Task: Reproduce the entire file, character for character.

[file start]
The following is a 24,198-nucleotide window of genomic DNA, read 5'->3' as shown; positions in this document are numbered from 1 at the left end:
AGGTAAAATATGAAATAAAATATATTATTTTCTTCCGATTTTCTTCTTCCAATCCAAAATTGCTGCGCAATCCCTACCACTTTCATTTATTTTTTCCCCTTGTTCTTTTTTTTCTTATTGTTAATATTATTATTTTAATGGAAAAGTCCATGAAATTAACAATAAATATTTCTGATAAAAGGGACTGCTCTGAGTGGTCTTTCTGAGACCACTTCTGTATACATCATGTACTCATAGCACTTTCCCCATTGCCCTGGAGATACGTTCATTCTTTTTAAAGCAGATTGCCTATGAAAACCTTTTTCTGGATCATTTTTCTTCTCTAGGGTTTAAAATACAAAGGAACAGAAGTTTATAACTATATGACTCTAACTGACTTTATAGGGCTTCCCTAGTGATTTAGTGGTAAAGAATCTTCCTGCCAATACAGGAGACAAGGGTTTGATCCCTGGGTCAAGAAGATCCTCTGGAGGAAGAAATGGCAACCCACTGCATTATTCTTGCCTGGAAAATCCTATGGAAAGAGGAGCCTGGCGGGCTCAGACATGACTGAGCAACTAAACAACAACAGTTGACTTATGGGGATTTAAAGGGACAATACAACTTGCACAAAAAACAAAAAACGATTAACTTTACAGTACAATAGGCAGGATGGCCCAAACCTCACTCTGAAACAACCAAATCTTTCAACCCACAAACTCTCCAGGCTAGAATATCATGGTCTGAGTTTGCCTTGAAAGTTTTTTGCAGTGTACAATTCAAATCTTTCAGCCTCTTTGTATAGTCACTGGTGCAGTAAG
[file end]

The following is a 24,198-nucleotide window of genomic DNA, read 5'->3' as shown; positions in this document are numbered from 1 at the left end:
AGGTAAAATATGAAATAAAATATATTATTTTCTTCCGATTTTCTTCTTCCAATCCAAAATTGCTGCGCAATCCCTACCACTTTCATTTATTTTTTCCCCTTGTTCTTTTTTTTCTTATTGTTAATATTATTATTTTAATGGAAAAGTCCATGAAATTAACAATAAATATTTCTGATAAAAGGGACTGCTCTGAGTGGTCTTTCTGAGACCACTTCTGTATACATCATGTACTCATAGCACTTTCCCCATTGCCCTGGAGATACGTTCATTCTTTTTAAAGCAGATTGCCTATGAAAACCTTTTTCTGGATCATTTTTCTTCTCTAGGGTTTAAAATACAAAGGAACAGAAGTTTATAACTATATGACTCTAACTGACTTTATAGGGCTTCCCTAGTGATTTAGTGGTAAAGAATCTTCCTGCCAATACAGGAGACAAGGGTTTGATCCCTGGGTCAAGAAGATCCTCTGGAGGAAGAAATGGCAACCCACTGCATTATTCTTGCCTGGAAAATCCTATGGAAAGAGGAGCCTGGCGGGCTCAGACATGACTGAGCAACTAAACAACAACAGTTGACTTATGGGGATTTAAAGGGACAATACAACTTGCACAAAAAACAAAAAACGATTAACTTTACAGTACAATAGGCAGGATGGCCCAAACCTCACTCTGAAACAACCAAATCTTTCAACCCACAAACTCTCCAGGCTAGAATATCATGGTCTGAGTTTGCCTTGAAAGTTTTTTGCAGTGTACAATTCAAATCTTTCAGCCTCTTTGTATAGTCACTGGTGCAGTAAG